Oswegatchie Hills important to birds, too
The Oswegatchie Nature Preserve in East Lyme is a hidden oasis within the highly developed I-95 corridor. This 420-acre preserve is the work of dedicated individuals, who, beginning in 2001, had the attractive tract set aside for future generations.
I recently visited the site early one morning during May and discovered dozens of neo-tropical warblers. Apparently, the sanctuary acts as a magnet for tired, hungry migrants, arriving from across the sound.
I entered the preserve from the Damon Heights Road just off Route 161 where I was immediately impressed by the towering oaks. There were hills, huge moss-covered boulders and mountain laurel shrubs winding up through rocky crevices. Shades of green of every hue dazzled my eyes. The pastels of emerging foliage contrasted with the olive-colored laurel leaves faded from the winter. I quickly realized that I was in a special place.
The woods were rich with the call notes of warblers. They were everywhere - high in the canopy and low in the understory. The first was an impressive blazing orange and black colored American redstart. It was flashing its feathers like sparks from a fire beneath the mountain laurel. Just a few yards up the trail I found more redstarts flitting about the laurel, and I wondered what it was they were feeding on in the shrubs.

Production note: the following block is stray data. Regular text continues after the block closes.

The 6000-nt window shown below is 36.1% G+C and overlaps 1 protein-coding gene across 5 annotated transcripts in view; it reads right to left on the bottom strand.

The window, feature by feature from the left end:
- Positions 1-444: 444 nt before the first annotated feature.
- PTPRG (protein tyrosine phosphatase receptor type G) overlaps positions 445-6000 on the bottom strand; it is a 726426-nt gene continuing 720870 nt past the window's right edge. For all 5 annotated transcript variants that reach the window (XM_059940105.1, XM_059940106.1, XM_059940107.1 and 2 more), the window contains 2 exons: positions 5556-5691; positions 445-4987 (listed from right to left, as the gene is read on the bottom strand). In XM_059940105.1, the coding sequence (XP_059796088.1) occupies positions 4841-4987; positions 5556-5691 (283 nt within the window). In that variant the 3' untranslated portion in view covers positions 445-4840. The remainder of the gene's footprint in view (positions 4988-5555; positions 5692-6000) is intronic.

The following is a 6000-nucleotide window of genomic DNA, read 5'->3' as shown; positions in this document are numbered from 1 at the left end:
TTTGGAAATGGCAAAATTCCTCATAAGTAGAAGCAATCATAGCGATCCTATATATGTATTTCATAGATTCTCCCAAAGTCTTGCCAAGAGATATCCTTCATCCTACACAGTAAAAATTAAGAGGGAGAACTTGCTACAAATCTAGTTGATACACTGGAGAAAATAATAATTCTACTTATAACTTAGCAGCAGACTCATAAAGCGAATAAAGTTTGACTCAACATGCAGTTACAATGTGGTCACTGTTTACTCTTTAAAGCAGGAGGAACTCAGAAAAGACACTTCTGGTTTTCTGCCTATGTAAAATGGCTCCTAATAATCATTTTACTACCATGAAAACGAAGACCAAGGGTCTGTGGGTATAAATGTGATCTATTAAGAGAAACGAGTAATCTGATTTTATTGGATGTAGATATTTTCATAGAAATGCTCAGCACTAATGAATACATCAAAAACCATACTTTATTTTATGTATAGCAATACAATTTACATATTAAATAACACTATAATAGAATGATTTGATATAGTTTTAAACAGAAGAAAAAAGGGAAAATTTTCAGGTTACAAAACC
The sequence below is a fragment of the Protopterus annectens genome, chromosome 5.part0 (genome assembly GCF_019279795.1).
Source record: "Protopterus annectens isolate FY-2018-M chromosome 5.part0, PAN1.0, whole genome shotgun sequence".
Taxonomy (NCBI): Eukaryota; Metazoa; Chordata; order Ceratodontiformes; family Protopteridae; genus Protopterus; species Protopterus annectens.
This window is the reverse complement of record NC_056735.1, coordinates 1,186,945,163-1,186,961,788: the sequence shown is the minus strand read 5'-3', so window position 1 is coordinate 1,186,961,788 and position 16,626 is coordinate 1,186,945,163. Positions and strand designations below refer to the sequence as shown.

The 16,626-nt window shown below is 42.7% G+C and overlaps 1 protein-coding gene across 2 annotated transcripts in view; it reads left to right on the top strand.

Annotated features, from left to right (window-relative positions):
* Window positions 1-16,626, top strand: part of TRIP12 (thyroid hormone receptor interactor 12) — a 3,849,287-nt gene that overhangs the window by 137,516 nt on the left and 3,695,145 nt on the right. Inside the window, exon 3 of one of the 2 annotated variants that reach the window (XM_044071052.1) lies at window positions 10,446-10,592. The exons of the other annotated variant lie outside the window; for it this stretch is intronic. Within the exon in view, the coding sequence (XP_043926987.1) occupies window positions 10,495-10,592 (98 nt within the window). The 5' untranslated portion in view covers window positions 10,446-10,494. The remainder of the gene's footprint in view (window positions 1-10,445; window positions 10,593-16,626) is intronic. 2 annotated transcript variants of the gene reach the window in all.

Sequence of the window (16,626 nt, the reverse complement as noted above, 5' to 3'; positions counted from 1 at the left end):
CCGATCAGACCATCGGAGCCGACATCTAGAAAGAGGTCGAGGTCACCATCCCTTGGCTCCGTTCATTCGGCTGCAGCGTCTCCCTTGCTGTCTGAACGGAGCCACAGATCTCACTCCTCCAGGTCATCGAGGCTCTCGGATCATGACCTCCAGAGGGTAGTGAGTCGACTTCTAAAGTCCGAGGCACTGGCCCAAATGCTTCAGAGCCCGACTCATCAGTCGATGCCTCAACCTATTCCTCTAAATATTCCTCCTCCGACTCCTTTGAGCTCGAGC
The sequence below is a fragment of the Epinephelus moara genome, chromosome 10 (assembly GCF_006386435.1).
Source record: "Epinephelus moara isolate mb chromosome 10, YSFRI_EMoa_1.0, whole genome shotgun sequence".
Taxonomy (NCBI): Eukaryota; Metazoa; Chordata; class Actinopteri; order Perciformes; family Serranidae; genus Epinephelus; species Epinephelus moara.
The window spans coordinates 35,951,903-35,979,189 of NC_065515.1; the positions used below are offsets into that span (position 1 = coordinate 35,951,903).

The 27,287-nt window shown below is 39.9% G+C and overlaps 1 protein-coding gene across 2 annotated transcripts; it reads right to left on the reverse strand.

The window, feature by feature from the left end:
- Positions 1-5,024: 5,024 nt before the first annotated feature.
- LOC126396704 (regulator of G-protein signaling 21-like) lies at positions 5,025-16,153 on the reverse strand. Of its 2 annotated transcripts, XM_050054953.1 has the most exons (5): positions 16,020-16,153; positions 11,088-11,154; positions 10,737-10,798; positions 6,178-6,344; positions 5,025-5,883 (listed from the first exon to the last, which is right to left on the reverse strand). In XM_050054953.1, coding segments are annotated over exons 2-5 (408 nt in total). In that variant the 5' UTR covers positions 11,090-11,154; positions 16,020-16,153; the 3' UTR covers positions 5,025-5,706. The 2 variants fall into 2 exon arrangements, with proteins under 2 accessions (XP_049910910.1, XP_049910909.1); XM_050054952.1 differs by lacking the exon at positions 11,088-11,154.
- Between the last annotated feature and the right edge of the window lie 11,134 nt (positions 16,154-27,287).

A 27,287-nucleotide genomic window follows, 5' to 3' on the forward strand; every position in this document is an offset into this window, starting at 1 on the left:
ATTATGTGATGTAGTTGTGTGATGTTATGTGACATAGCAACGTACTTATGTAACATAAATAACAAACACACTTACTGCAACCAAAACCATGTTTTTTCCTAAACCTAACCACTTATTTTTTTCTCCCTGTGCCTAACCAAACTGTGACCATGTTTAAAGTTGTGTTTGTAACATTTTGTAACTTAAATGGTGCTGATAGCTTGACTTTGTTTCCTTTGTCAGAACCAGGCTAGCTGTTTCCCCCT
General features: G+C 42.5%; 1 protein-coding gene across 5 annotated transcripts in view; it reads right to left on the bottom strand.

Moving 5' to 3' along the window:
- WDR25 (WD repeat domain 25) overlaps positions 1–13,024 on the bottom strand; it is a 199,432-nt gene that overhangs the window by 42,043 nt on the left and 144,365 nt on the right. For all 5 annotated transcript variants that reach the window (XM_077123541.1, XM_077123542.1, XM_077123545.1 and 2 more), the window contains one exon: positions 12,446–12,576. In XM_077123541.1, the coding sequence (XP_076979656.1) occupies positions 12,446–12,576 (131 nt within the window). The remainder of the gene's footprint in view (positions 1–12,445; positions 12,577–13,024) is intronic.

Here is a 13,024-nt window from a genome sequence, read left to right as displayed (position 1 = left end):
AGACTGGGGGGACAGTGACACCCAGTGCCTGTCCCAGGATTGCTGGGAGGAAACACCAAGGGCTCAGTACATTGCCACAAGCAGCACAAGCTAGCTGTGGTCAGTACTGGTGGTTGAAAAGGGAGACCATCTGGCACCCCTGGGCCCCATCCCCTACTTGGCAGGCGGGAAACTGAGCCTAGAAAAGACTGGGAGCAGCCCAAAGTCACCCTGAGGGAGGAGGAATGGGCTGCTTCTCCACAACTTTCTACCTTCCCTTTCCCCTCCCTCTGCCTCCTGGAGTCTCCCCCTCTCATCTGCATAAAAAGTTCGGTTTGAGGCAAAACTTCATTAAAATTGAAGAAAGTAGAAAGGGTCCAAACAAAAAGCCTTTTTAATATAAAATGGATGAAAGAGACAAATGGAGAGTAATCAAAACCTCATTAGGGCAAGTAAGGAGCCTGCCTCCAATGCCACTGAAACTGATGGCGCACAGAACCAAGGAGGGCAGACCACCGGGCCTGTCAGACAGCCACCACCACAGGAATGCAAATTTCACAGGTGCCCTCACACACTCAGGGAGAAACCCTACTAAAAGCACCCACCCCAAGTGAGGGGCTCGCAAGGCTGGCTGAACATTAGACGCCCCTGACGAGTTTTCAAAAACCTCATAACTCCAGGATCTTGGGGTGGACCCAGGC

Deeper in the woodland and higher up on the hills there were more warblers. Some were passing through, but surely others were there to nest. I counted five different species, with my most exciting find being a single blue-winged warbler that I observed feeding only a few feet away.
While hiking through the trails, I couldn't help but feel a little sad knowing that this beautiful and much needed open space soon might be destroyed, because while 420 acres have been set aside there are another 230 acres slated for development. It may not be a premier birding site - but it does have unique significant value. The Friends of the Oswegatchie Hills and other conscientious residents are trying to save these beautiful hills. Their hope is to have the woodland designated as a National Audubon Society Important Bird Area.
I recommend visiting the nature preserve and its website before taking action. It is always fair to completely understand both sides of such a debate. However, if all the remaining land is developed, we will certainly lose some quality of life around here. Therefore, anyone inclined toward preservation instead of development ought to make a list of the birds they see at Oswegatchie Hills and send it along to the Friends of the Oswegatchie Hills.
Human beings are not just industrious; we are also spiritual creatures. Like the birds we too need places to let our spirits soar. Whether or not you decide to get involved, the Oswegatchie Hills makes for a great day of birding. I plan to visit again soon to see which species are nesting and listen for the elusive whippoorwill, which is known to breed there.
Robert Tougias is a birding author who lives in Colchester. He is available for slide presentations, and you can send him questions at firstname.lastname@example.org.
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